I love The Well-Trained Mind and their focus on logic and rhetoric, but there’s something about studying logic that ruins you in some ways and builds you up in others! It’s true. When you open up the floodgates to learning logic, there’s no going back.
Ruined, for life
I should say, I love logic. I seriously get excited when it is time to sit down together and do Care Bear’s logic lesson together. With that said, after you start learning all the informal fallacies, you see them everywhere! I was already thrilled I didn’t have my eyes littered with political ads over the 2012 election season since we don’t have a TV signal in our home (though, Mitt Romney had ads on Words With Friends… seriously? Gr.). I’m even more grateful that I didn’t learn logic, then see those ads. You wouldn’t want to sit at the same dinner table with me, let me tell you! What about friends or family who try to convince us their way is better? And arguments with others where they use the distraction technique to get us away from our (hopefully) valid point?
Logic has ruined me from giving validation to arguments of others when they use logical fallacies for everyday points. (I suppose that’s not that bad, though, huh?) I honestly am starting to believe that constructing a fully logical argument these days is a rare occasion we can not count on. It’s easy to see why logic is not recognized or valued when we witness the media’s portrayal of a convincing argument. Obviously advertisements are a big perpetrator, but even the news doesn’t always give valid arguments. How are we then to come to reasonable, logical conclusions?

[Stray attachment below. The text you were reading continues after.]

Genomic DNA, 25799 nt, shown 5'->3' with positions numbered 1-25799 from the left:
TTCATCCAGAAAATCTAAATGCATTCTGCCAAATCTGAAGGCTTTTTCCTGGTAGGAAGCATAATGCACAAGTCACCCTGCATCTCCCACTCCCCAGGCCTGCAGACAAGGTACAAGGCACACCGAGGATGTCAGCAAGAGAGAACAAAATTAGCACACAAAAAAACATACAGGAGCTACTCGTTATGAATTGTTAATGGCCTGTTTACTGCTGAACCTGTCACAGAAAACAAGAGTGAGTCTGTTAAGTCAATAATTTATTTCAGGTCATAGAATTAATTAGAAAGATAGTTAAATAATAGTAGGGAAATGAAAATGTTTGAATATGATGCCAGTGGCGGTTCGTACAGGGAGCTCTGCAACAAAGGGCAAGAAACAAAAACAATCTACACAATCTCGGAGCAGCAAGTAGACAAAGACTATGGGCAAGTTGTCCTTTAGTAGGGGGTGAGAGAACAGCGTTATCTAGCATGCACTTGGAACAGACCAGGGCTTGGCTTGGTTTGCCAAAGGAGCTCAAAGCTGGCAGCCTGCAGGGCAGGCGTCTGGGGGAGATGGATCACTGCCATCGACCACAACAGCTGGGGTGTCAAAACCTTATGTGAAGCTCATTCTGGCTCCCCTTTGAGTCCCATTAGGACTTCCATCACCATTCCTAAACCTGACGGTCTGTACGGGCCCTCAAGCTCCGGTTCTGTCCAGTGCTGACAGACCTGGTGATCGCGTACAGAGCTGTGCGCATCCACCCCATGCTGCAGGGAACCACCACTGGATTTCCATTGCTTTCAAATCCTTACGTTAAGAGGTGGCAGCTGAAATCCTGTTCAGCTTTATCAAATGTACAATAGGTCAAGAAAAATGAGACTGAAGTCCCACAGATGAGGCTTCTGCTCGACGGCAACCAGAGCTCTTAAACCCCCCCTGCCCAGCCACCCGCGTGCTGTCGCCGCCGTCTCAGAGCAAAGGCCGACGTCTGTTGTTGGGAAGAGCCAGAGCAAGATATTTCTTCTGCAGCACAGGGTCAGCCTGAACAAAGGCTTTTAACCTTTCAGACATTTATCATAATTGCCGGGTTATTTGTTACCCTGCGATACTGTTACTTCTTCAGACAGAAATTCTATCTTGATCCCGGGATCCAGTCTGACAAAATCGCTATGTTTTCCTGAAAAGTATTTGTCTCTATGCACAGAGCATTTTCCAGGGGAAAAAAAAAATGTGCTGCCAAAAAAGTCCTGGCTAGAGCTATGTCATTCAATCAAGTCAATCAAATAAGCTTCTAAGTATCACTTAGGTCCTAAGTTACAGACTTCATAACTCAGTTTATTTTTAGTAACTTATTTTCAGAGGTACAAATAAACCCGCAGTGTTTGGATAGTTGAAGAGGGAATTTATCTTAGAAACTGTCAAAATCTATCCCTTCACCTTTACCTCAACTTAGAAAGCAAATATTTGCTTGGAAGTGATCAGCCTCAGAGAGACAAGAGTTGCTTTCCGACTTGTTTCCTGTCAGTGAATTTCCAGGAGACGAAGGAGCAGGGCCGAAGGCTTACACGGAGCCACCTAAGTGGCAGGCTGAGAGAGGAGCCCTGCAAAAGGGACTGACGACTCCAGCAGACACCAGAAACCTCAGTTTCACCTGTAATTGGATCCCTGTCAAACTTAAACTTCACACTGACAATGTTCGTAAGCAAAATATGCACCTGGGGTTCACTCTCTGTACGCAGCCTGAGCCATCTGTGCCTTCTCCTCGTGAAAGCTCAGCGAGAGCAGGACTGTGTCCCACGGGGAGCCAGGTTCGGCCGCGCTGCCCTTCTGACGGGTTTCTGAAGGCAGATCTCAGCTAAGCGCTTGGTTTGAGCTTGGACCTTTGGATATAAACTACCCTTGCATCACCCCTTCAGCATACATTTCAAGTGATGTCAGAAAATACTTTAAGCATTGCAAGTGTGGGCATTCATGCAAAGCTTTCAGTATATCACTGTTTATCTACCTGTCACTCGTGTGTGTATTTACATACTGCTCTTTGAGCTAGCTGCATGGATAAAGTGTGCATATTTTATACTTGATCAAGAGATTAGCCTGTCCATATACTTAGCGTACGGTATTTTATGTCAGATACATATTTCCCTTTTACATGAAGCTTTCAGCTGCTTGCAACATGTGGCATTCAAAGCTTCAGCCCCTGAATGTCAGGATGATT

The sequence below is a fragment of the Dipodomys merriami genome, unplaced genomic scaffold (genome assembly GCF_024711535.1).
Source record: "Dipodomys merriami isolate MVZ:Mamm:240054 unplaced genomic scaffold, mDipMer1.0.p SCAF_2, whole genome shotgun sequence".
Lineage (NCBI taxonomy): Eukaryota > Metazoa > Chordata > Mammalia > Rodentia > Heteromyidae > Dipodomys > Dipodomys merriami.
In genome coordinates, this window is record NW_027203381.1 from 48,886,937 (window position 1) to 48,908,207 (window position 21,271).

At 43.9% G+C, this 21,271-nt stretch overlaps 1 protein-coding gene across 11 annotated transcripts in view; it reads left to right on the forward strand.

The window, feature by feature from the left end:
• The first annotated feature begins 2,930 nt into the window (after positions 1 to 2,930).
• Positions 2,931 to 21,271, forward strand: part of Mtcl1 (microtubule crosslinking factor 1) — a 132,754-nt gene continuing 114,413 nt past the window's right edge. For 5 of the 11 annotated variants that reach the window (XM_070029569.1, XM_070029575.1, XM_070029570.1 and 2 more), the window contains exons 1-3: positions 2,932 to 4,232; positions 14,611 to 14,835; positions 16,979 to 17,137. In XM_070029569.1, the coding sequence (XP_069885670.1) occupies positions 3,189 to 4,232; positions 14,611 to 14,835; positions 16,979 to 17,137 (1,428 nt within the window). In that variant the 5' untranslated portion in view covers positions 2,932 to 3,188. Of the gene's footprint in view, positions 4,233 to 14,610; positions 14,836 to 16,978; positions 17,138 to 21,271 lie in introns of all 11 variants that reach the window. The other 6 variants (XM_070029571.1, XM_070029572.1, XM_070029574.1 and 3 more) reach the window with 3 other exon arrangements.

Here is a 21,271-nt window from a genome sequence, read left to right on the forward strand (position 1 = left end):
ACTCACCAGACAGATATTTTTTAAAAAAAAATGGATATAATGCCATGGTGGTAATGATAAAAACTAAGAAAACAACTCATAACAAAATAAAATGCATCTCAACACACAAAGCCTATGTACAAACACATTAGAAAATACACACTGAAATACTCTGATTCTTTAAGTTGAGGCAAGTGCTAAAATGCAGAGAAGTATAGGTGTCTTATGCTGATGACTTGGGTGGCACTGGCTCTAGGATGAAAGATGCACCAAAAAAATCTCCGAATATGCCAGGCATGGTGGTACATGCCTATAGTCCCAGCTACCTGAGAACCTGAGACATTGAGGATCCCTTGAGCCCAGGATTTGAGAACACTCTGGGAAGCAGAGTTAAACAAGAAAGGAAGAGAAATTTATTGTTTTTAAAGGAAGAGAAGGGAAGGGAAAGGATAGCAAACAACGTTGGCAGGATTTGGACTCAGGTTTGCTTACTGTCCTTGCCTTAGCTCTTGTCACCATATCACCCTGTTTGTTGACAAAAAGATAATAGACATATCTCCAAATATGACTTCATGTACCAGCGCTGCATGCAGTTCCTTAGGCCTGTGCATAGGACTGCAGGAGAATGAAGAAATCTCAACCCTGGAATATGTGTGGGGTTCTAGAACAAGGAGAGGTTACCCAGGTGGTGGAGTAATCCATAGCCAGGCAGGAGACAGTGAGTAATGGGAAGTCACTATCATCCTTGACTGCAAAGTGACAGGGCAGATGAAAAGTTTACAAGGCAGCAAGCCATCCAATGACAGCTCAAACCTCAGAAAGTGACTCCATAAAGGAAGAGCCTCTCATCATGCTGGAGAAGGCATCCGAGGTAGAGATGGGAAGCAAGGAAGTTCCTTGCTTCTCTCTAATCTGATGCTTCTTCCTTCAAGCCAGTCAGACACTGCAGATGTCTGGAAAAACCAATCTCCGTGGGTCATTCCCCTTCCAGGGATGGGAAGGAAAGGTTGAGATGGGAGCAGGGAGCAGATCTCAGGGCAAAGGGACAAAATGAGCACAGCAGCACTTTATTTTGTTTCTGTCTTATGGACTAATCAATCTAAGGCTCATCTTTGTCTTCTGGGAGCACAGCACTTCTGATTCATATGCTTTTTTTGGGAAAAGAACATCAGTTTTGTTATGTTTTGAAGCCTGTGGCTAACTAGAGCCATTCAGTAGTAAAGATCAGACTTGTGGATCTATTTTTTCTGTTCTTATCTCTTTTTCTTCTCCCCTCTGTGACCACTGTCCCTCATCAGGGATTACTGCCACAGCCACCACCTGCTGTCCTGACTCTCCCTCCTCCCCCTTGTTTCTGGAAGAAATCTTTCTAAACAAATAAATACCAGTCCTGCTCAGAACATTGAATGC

Focus on the issue
Deflection is the sword of the weak, and many prove to be weak. Simple practice in the daily lessons to find fallacies sharpens the mind to find deflections and other common tactics. I’ve gotten much better at noticing when someone tries to change the subject, or deflect arguments back in order to avoid dealing with the actual point. While some people use deflection as a coping tactic, others do it intentionally. Either way, when a point is bought up, it should remain in focus rather than jumping around to any issue that is brought up. I see people do this in relationships all the time! “You made me mad because XYZ.” “Oh really? You can’t talk because you did ABC!” Sound familiar?
Appreciation for scripture
“…Truth stands out clear from error…” [Qur’an 2:256]
Many of the fallacies reminded me of arguments used against Islam, and how they are faulty to the core. We got to talk a lot about the arguments used, and why they are lacking credibility. Walking away from each lesson felt like an iman (faith) boost! Alhamdulilah, what a great feeling to strengthen faith in the place where so many people claim to lose faith. It is easy to see the miracle of the Qur’an when you look with a logical eye.
I’m not saying everyone needs to be logic pros, but I do hope that more people start learning the art of logic so we can continue to move forward rather than resorting to underhanded arguments and calls to emotion.
Do you teach logic in your homeschool? Do you find value in it?
This article was rewritten from a previous post, originally posted in December 2012.